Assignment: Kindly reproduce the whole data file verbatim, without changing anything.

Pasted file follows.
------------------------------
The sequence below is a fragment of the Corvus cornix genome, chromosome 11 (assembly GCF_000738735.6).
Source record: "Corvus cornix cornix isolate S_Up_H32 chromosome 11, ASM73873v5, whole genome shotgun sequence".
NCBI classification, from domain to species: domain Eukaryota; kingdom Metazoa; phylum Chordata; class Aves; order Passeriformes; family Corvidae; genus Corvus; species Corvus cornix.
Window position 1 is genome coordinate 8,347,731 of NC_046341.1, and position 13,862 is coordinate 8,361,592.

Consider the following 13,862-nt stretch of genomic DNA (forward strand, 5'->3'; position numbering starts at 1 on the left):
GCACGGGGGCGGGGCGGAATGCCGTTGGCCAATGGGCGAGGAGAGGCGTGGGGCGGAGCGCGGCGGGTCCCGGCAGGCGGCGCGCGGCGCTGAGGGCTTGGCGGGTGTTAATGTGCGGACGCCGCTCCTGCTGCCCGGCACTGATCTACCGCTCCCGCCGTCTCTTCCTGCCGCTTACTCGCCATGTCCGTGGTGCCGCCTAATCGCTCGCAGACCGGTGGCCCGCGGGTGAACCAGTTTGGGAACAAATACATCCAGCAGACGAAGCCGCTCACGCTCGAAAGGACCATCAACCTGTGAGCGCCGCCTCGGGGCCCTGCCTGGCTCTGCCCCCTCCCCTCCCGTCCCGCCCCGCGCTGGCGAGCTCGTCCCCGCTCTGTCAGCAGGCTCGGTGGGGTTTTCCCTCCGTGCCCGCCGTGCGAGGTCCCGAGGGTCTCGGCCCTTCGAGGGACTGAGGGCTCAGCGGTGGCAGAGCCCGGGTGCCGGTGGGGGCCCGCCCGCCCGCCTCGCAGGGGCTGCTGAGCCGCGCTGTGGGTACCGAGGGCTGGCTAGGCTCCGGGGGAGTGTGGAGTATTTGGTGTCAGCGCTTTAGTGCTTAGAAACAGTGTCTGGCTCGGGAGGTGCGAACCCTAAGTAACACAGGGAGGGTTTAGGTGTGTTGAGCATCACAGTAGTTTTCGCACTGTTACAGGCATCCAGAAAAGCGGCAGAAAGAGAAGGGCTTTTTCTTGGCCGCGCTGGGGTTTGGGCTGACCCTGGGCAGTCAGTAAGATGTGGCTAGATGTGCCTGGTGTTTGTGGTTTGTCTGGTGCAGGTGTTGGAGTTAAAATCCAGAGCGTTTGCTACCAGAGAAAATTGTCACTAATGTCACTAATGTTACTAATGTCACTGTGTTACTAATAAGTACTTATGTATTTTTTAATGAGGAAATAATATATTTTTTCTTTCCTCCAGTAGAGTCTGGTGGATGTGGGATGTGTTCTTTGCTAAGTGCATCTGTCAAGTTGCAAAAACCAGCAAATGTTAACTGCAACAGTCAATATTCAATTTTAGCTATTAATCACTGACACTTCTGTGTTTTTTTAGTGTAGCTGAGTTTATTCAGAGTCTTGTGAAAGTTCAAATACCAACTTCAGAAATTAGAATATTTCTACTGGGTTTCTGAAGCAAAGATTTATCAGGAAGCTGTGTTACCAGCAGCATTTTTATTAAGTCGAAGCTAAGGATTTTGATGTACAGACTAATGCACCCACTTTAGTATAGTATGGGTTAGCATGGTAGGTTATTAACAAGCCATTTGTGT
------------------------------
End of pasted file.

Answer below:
The sequence below is a fragment of the Corvus cornix genome, chromosome 11 (assembly GCF_000738735.6).
Source record: "Corvus cornix cornix isolate S_Up_H32 chromosome 11, ASM73873v5, whole genome shotgun sequence".
NCBI classification, from domain to species: domain Eukaryota; kingdom Metazoa; phylum Chordata; class Aves; order Passeriformes; family Corvidae; genus Corvus; species Corvus cornix.
Window position 1 is genome coordinate 8,347,731 of NC_046341.1, and position 13,862 is coordinate 8,361,592.

Consider the following 13,862-nt stretch of genomic DNA (forward strand, 5'->3'; position numbering starts at 1 on the left):
GCACGGGGGCGGGGCGGAATGCCGTTGGCCAATGGGCGAGGAGAGGCGTGGGGCGGAGCGCGGCGGGTCCCGGCAGGCGGCGCGCGGCGCTGAGGGCTTGGCGGGTGTTAATGTGCGGACGCCGCTCCTGCTGCCCGGCACTGATCTACCGCTCCCGCCGTCTCTTCCTGCCGCTTACTCGCCATGTCCGTGGTGCCGCCTAATCGCTCGCAGACCGGTGGCCCGCGGGTGAACCAGTTTGGGAACAAATACATCCAGCAGACGAAGCCGCTCACGCTCGAAAGGACCATCAACCTGTGAGCGCCGCCTCGGGGCCCTGCCTGGCTCTGCCCCCTCCCCTCCCGTCCCGCCCCGCGCTGGCGAGCTCGTCCCCGCTCTGTCAGCAGGCTCGGTGGGGTTTTCCCTCCGTGCCCGCCGTGCGAGGTCCCGAGGGTCTCGGCCCTTCGAGGGACTGAGGGCTCAGCGGTGGCAGAGCCCGGGTGCCGGTGGGGGCCCGCCCGCCCGCCTCGCAGGGGCTGCTGAGCCGCGCTGTGGGTACCGAGGGCTGGCTAGGCTCCGGGGGAGTGTGGAGTATTTGGTGTCAGCGCTTTAGTGCTTAGAAACAGTGTCTGGCTCGGGAGGTGCGAACCCTAAGTAACACAGGGAGGGTTTAGGTGTGTTGAGCATCACAGTAGTTTTCGCACTGTTACAGGCATCCAGAAAAGCGGCAGAAAGAGAAGGGCTTTTTCTTGGCCGCGCTGGGGTTTGGGCTGACCCTGGGCAGTCAGTAAGATGTGGCTAGATGTGCCTGGTGTTTGTGGTTTGTCTGGTGCAGGTGTTGGAGTTAAAATCCAGAGCGTTTGCTACCAGAGAAAATTGTCACTAATGTCACTAATGTTACTAATGTCACTGTGTTACTAATAAGTACTTATGTATTTTTTAATGAGGAAATAATATATTTTTTCTTTCCTCCAGTAGAGTCTGGTGGATGTGGGATGTGTTCTTTGCTAAGTGCATCTGTCAAGTTGCAAAAACCAGCAAATGTTAACTGCAACAGTCAATATTCAATTTTAGCTATTAATCACTGACACTTCTGTGTTTTTTTAGTGTAGCTGAGTTTATTCAGAGTCTTGTGAAAGTTCAAATACCAACTTCAGAAATTAGAATATTTCTACTGGGTTTCTGAAGCAAAGATTTATCAGGAAGCTGTGTTACCAGCAGCATTTTTATTAAGTCGAAGCTAAGGATTTTGATGTACAGACTAATGCACCCACTTTAGTATAGTATGGGTTAGCATGGTAGGTTATTAACAAGCCATTTGTGT